Metamorphosis

The Brooklyn Navy yard served as our base during our shakedown period. The adjustment to being with so many new shipmates was fun.

Brooklyn Navy Yard, September 1942.

We certainly were diverse in so many ways. Human nature and temperament helped in understanding one another. Character graded the measure of friendship we would develop. A good sense of humor was a major plus. Prejudices raise red flags and second thoughts. Being thrown together with 350 men from every conceivable background of ethnic, economic and cultural persuasion makes for a most fascinating family.


Little did I realize how important mutual dependency was for our survival. This transcended all other traits which usually dictate one’s final selection of friends. The officer-crew separation system was much more comfortable aboard our relatively small combat ship. The officers too were graded in the same way. Capability and character were the most important measures commanding respect. Arrogance and misused authority were suicidal. On occasion this happened, much to the chagrin of those violators.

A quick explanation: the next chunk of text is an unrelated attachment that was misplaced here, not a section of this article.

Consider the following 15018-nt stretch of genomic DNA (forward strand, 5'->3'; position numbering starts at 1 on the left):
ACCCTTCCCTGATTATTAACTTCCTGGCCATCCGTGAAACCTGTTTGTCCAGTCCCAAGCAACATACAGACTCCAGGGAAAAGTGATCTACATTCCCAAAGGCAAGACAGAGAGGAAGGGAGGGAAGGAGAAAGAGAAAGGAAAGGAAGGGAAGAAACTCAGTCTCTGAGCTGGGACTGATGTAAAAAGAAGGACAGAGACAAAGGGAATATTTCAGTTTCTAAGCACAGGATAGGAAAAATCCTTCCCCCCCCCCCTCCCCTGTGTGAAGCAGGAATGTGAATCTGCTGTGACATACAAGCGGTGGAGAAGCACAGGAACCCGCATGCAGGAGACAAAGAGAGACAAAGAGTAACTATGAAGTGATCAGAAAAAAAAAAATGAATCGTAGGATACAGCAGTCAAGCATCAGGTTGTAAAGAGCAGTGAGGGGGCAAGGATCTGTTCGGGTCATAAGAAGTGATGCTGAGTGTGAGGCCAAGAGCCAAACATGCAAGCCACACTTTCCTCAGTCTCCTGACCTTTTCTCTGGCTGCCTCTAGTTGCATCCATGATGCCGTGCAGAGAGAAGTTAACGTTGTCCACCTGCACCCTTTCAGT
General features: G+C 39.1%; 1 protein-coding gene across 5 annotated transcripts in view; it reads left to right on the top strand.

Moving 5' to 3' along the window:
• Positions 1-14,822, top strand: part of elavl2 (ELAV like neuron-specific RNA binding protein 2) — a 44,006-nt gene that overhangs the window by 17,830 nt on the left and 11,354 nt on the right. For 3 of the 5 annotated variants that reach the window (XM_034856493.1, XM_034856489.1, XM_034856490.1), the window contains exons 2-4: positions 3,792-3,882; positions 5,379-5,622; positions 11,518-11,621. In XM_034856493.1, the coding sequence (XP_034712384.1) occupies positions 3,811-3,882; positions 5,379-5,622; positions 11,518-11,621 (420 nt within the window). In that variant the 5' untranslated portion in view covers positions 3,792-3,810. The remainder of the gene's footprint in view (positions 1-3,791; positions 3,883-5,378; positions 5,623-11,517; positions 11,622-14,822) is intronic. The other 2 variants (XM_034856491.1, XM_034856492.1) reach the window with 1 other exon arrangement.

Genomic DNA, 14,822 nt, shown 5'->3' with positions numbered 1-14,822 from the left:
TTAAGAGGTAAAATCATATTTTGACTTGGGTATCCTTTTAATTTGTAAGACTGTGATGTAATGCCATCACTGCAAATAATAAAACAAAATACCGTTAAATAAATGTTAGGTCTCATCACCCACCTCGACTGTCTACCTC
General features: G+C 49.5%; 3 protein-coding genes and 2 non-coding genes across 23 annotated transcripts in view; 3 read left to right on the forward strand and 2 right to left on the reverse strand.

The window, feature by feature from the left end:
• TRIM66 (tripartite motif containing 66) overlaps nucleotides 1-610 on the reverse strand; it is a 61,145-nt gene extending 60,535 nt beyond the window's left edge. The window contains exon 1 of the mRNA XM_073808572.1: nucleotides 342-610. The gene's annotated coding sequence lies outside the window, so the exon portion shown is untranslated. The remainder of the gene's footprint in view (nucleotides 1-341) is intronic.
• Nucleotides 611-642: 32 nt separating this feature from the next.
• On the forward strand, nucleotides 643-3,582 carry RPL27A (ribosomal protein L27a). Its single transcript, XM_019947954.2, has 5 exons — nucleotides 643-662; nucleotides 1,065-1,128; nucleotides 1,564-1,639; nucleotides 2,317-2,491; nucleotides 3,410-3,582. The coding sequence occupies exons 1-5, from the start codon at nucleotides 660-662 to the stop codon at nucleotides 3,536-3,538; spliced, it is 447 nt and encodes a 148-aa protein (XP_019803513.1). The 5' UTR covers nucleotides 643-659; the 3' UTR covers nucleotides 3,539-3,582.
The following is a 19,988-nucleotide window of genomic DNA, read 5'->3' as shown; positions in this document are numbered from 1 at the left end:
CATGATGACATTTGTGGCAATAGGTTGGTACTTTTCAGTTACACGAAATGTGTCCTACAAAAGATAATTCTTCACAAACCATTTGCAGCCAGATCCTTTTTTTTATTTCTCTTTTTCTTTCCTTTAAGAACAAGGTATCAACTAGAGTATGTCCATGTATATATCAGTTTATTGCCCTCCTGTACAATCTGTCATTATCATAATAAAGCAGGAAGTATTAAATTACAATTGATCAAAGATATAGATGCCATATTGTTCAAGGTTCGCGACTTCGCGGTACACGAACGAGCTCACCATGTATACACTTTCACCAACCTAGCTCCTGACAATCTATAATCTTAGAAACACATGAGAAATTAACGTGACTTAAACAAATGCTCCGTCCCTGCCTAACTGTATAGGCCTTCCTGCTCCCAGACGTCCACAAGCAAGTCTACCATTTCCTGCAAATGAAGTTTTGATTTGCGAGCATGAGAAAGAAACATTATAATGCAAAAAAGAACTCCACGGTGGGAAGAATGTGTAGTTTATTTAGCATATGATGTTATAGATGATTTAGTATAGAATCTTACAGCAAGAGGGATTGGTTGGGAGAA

More weeks of practice and the adventure of getting ashore in places we had only heard of became the first developing marks of becoming a “salty” sailor. Being a “mothball” in boot camp was part of the distant past. Going on liberty to Manhattan in uniform was pretty neat. For reasons I could never understand, getting drunk was considered the thing to do. Picking up a girl was even better. So upstairs, somewhere in Manhattan, was the dime dance hall, crowded with young sailors, including myself